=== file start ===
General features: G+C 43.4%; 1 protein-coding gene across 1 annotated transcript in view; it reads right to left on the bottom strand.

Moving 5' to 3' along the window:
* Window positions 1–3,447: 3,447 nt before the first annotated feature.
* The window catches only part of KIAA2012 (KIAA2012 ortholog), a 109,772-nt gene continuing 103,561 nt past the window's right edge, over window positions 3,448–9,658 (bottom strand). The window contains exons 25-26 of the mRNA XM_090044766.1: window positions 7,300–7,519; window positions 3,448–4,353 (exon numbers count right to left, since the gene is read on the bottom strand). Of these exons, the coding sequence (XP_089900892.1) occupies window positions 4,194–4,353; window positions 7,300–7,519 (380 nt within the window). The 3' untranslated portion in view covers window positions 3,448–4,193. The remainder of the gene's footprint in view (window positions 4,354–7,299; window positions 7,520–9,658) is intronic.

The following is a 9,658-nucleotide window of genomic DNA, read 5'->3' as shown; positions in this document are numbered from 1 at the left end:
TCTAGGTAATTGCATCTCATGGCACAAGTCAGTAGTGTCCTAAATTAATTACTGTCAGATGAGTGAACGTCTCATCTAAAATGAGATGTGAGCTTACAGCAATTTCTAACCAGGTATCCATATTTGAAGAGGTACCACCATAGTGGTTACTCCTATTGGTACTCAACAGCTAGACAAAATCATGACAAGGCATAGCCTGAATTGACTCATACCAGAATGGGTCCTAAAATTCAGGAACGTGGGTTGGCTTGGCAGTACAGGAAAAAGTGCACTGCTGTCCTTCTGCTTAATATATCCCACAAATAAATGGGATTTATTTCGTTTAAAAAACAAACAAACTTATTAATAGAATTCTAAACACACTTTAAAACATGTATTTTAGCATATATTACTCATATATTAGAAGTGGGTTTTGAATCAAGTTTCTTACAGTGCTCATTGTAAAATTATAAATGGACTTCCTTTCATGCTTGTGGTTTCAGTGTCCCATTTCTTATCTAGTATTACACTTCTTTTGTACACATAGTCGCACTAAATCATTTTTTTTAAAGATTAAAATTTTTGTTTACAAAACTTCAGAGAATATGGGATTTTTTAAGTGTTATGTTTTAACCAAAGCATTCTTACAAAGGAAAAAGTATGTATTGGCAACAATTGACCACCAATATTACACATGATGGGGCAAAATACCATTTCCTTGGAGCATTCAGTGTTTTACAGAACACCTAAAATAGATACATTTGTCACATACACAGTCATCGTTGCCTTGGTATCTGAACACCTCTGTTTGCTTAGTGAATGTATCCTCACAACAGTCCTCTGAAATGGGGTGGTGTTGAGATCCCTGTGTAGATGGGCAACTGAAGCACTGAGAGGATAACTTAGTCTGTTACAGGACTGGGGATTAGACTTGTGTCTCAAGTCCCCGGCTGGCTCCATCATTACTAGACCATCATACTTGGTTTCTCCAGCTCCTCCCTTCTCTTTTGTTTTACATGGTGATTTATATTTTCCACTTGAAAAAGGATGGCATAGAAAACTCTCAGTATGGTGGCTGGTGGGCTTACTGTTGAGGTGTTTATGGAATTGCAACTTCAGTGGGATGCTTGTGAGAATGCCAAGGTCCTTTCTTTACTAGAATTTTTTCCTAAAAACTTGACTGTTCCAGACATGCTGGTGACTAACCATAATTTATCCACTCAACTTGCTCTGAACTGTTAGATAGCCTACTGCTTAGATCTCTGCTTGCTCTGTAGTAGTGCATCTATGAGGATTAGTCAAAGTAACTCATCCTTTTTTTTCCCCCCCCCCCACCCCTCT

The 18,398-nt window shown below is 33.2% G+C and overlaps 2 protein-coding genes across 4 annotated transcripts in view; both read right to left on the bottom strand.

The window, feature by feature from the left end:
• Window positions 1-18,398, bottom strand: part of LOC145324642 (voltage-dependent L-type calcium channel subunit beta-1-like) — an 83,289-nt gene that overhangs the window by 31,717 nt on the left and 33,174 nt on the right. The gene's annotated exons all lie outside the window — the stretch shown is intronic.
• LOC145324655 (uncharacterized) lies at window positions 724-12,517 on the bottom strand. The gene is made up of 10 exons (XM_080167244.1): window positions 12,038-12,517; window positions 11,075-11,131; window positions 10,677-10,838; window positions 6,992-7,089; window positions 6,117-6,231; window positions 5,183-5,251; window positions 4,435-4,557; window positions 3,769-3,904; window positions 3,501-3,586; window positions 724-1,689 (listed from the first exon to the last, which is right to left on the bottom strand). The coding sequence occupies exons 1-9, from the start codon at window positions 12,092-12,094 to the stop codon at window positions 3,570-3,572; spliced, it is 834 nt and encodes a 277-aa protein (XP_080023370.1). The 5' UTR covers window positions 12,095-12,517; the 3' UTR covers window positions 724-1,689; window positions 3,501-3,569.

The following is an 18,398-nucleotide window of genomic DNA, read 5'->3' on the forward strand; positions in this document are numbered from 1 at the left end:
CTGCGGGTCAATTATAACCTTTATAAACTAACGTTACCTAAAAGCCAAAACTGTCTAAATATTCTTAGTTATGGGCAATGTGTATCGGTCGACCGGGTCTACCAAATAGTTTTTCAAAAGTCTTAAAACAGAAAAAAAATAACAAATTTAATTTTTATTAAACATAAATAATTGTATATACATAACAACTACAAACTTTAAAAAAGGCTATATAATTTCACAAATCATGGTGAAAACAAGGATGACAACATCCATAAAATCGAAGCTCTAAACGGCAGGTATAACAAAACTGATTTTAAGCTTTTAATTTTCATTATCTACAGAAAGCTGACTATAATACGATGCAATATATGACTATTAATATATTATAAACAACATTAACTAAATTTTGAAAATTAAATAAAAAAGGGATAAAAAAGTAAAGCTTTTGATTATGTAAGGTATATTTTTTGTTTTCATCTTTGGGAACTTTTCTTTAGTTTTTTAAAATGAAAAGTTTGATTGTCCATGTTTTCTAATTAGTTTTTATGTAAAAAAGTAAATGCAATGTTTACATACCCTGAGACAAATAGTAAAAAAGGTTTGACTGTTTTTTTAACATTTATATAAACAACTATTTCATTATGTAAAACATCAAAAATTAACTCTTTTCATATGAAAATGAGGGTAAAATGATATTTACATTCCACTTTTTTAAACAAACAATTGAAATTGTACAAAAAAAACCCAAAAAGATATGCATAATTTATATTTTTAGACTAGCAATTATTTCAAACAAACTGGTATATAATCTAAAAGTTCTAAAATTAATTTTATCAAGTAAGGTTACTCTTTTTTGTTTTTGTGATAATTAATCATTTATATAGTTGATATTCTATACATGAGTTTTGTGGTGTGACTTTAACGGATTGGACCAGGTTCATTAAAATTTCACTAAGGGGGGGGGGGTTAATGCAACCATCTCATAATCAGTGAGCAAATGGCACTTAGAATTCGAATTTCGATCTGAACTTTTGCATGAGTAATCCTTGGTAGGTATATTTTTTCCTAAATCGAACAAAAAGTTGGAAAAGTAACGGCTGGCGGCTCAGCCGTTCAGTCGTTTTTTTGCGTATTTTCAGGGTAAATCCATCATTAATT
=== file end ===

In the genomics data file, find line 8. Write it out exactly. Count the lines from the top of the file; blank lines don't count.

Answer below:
The window, feature by feature from the left end: